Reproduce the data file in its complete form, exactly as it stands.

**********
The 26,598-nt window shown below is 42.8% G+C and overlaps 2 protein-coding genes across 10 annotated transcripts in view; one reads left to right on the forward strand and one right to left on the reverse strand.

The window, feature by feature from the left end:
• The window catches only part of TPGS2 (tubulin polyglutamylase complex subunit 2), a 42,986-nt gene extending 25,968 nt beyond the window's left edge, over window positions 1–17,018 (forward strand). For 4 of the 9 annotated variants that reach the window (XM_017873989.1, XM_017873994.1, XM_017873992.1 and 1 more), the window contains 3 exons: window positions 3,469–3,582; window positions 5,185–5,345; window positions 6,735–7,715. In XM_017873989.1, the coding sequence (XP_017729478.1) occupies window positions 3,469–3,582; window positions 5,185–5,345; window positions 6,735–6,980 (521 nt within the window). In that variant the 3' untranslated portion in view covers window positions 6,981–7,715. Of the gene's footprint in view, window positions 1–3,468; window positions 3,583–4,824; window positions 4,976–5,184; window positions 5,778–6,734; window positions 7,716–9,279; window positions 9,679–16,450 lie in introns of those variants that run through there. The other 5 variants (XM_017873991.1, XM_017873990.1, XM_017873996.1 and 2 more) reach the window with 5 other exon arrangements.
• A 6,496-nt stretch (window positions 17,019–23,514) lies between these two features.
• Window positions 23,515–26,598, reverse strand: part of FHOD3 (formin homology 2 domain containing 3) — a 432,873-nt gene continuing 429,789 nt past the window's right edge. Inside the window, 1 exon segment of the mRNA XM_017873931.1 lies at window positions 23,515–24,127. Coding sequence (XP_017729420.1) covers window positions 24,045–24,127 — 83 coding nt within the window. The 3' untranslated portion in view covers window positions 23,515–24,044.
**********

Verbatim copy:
The 26,598-nt window shown below is 42.8% G+C and overlaps 2 protein-coding genes across 10 annotated transcripts in view; one reads left to right on the forward strand and one right to left on the reverse strand.

The window, feature by feature from the left end:
• The window catches only part of TPGS2 (tubulin polyglutamylase complex subunit 2), a 42,986-nt gene extending 25,968 nt beyond the window's left edge, over window positions 1–17,018 (forward strand). For 4 of the 9 annotated variants that reach the window (XM_017873989.1, XM_017873994.1, XM_017873992.1 and 1 more), the window contains 3 exons: window positions 3,469–3,582; window positions 5,185–5,345; window positions 6,735–7,715. In XM_017873989.1, the coding sequence (XP_017729478.1) occupies window positions 3,469–3,582; window positions 5,185–5,345; window positions 6,735–6,980 (521 nt within the window). In that variant the 3' untranslated portion in view covers window positions 6,981–7,715. Of the gene's footprint in view, window positions 1–3,468; window positions 3,583–4,824; window positions 4,976–5,184; window positions 5,778–6,734; window positions 7,716–9,279; window positions 9,679–16,450 lie in introns of those variants that run through there. The other 5 variants (XM_017873991.1, XM_017873990.1, XM_017873996.1 and 2 more) reach the window with 5 other exon arrangements.
• A 6,496-nt stretch (window positions 17,019–23,514) lies between these two features.
• Window positions 23,515–26,598, reverse strand: part of FHOD3 (formin homology 2 domain containing 3) — a 432,873-nt gene continuing 429,789 nt past the window's right edge. Inside the window, 1 exon segment of the mRNA XM_017873931.1 lies at window positions 23,515–24,127. Coding sequence (XP_017729420.1) covers window positions 24,045–24,127 — 83 coding nt within the window. The 3' untranslated portion in view covers window positions 23,515–24,044.